Premature optimization is the root of all evil in programming.

–C. A. R. Hoare

Professor Sir C. A. R. Hoare was referring to the practice of worrying about performance of an algorithm before worrying about correctness, but the dictum can be taken to refer to any design problem where optimization is an eventual concern. In this case, the design problem was to design a usable programming medium that excels at enabling developers and designers to explore and discover, and to continue to enable discovery and exploration once well into the perfecting stage. Instead of waiting until we understood the ramifications of large system design and implementation using computer programming media, we decided to prematurely optimize for performance and optimization. And we got program description (or programming) languages instead—the root of all evil.

We can tell this analysis is correct by observing the current fad of Agile methodologies including Extreme Programming. These methodologies all emphasize practices in which code is delivered early in order to enable exploring the design space in the presence of the forces generated by the system itself. As the process continues, the system grows and matures in the context of both internal (system-derived) and external forces.

And we can tell that program description languages have taken the field by observing that very dynamic languages like Smalltalk and Lisp have faded into the background.

Lisp is a medium for working with a computation until it is in balance with its external and internal requirements. At that point it can be decorated with performance-enhancing declarations and perhaps additionally modularized. In this it is more like an artist's medium than what many think of as a programming language.

Lisp, viewed this way, is a good vehicle for understanding how programming and software development really take place. Because programming Lisp is more like writing than like describing algorithms, it fits with how people work better than the alternatives. The problem, of course, is that writing is considered a "creative" activity, involving "self-expression," and creativity is a gift while self-expression is hokey. Not so:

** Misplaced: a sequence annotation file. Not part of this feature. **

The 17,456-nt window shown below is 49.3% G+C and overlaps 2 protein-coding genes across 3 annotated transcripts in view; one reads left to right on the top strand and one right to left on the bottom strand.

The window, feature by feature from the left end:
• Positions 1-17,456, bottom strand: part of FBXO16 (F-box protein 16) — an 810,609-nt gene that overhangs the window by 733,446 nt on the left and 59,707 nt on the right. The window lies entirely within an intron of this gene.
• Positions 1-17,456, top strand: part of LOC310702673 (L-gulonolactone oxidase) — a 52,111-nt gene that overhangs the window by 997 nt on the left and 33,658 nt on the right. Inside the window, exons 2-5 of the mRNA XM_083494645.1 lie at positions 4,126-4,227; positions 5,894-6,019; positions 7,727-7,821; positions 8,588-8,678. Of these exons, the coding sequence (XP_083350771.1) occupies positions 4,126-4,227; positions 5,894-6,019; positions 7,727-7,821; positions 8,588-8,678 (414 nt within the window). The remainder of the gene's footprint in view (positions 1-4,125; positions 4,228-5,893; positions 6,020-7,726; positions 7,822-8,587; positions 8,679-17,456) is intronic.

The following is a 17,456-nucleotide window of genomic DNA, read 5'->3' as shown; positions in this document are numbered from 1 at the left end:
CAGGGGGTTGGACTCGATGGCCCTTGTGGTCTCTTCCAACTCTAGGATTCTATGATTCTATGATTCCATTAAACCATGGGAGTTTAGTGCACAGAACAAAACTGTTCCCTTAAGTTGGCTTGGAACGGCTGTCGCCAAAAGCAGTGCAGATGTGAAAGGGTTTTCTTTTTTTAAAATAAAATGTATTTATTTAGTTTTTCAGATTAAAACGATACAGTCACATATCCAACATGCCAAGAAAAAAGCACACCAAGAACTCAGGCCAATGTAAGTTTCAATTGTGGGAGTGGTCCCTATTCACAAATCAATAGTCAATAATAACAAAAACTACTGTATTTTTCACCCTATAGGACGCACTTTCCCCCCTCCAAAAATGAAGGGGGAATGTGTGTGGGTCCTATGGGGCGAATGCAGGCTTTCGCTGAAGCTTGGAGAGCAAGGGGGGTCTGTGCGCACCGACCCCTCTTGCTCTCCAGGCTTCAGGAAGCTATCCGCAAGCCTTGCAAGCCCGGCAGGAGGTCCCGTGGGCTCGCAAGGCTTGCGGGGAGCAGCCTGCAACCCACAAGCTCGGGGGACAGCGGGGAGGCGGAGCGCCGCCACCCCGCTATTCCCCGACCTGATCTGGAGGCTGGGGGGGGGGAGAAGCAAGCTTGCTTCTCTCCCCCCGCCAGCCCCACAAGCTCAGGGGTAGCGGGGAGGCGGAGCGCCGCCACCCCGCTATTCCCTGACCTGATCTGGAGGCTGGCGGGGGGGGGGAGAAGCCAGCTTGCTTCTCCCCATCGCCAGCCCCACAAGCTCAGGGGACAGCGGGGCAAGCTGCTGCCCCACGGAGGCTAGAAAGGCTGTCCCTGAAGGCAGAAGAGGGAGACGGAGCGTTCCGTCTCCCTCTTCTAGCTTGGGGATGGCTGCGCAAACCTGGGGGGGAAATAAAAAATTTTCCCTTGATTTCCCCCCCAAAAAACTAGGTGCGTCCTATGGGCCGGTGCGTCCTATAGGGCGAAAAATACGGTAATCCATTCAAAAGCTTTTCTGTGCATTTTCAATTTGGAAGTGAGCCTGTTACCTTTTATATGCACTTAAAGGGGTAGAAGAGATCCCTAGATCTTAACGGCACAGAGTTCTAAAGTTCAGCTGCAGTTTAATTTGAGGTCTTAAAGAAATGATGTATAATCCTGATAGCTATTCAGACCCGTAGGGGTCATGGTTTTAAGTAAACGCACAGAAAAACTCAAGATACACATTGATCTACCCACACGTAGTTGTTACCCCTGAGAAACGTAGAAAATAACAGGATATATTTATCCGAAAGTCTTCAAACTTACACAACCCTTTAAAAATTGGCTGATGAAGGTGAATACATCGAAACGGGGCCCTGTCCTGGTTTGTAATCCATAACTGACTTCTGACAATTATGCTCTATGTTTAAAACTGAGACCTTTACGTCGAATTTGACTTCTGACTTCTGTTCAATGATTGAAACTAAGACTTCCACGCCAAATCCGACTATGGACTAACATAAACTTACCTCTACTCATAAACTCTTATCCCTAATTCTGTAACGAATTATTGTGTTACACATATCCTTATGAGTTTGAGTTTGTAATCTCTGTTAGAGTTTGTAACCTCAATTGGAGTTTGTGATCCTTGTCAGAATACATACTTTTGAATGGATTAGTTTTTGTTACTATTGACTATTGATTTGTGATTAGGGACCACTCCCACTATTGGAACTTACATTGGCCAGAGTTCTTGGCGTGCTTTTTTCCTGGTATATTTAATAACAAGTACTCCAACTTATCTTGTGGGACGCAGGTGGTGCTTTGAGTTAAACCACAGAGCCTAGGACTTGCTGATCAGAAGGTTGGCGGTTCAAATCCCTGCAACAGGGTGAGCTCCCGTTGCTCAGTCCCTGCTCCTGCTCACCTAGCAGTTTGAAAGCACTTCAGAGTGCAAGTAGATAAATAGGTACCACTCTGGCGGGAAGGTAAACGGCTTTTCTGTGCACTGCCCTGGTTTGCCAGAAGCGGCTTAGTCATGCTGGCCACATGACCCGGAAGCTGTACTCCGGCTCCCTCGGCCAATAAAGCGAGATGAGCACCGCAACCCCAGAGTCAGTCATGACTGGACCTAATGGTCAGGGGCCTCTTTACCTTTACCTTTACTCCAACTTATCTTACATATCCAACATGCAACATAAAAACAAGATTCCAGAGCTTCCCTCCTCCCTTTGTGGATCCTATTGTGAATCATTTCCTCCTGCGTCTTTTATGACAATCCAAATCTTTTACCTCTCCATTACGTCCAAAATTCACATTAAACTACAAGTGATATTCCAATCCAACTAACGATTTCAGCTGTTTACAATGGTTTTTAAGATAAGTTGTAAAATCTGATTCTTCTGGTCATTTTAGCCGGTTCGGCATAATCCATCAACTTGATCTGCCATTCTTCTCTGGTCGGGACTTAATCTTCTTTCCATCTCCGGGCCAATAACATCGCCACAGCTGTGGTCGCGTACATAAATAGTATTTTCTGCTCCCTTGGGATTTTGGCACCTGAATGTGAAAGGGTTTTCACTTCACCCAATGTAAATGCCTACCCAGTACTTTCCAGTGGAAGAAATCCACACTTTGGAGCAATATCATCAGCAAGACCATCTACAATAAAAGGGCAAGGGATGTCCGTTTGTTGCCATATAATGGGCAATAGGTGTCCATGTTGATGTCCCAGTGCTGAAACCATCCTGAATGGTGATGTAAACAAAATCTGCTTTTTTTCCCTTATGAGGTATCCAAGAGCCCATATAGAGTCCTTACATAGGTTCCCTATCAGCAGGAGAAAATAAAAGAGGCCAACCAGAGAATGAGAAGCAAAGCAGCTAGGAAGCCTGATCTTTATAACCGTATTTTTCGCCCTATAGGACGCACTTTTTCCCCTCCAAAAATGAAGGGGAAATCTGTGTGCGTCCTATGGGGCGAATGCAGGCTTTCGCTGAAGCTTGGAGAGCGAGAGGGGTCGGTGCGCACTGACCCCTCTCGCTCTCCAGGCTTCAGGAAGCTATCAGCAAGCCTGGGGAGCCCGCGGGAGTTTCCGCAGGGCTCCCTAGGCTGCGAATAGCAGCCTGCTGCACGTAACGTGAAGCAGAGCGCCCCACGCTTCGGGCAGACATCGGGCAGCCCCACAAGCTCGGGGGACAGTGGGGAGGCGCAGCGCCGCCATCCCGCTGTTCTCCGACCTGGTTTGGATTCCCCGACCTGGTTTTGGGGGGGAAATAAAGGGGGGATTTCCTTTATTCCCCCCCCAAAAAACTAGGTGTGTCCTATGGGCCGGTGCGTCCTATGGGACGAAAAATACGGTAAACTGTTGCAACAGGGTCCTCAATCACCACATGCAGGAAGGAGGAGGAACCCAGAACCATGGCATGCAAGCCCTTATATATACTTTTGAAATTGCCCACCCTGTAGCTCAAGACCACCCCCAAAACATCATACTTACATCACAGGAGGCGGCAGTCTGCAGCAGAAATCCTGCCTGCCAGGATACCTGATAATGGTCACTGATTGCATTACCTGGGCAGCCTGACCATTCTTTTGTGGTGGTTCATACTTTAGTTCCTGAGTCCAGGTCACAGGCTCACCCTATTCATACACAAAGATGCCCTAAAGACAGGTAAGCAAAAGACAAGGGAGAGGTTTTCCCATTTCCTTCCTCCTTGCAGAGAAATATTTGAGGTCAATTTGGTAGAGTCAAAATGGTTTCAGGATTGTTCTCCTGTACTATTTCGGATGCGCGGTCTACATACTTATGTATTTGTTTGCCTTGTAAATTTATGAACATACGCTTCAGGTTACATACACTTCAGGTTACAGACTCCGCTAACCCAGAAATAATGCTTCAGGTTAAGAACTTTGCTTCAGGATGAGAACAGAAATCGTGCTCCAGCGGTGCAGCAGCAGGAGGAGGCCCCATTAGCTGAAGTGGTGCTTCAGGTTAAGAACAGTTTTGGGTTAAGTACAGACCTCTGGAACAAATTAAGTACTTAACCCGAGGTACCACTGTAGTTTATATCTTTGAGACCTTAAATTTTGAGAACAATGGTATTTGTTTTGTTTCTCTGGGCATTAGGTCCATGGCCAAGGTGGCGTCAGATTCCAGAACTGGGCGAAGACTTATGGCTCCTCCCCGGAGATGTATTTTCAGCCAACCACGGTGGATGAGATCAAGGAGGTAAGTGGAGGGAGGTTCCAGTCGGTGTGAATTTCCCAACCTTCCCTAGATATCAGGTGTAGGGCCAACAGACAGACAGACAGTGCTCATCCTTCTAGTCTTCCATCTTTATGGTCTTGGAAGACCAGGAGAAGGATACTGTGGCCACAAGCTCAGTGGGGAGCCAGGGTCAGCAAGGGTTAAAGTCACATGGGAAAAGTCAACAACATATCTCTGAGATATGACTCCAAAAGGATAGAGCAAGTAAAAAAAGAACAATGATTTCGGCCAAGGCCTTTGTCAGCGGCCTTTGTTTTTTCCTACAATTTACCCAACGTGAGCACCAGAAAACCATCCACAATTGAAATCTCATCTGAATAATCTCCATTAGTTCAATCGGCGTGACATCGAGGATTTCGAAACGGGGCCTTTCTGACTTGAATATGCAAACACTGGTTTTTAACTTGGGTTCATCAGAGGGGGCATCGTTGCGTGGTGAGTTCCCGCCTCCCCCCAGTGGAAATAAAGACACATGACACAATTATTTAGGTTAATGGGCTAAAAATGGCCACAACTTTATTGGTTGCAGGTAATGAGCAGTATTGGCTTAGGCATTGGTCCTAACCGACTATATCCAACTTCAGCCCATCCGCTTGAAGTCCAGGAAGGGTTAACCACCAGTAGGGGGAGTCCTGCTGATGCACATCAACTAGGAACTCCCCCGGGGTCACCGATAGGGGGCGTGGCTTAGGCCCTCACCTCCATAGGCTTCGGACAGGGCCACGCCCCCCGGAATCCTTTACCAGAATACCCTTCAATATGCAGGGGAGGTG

The conventional wisdom here is that while "craft" can be taught, "art" remains a magical gift bestowed only by the gods. Not so. In large measure becoming an artist consists of learning to accept yourself, which makes your work personal, and in following your own voice, which makes your work distinctive. Clearly these qualities can be nurtured by others.... Even talent is rarely distinguishable, over the long run, from perseverance and lots of hard work.

–David Bayles & Ted Orland, Art & Fear

Writing and programming are creative acts, yet we've tried to label programming as engineering (as if engineering weren't creative). Instead of fearing creativity, we need to embrace it.

Moreover, the key to exploratory programming is to be open to triggers and what we happen upon, because the balance a great system needs is not from purely external considerations. It is ok to have been wrong in one's assumptions as long as one is willing to change and revise. In the end one may need to become more of a guide than an explorer, but one must always be open to being an explorer.

Lisp, of course, and especially Common Lisp are my languages. Not since the 1960s have I programmed professionally in a language other than Lisp. Sure, some of that was when I was doing AI research, but most of it was writing system software such as the commercial implementations of Common Lisp my company, Lucid, Inc., produced in the 1980s and early 1990s. I worked on programming environments, debuggers, compilers, memory managers, assemblers, and language extensions. In many cases I was exploring what could be achieved with the goal of productizing the results when the ideas were proved out. Just as I explored the ideas in this essay before revising and polishing it.

Perhaps it's the coincidence of the same mind apprehending different things, but I used to describe AI as "trying to program what cannot be programmed," and I currently define poetry as "trying to say what cannot be said."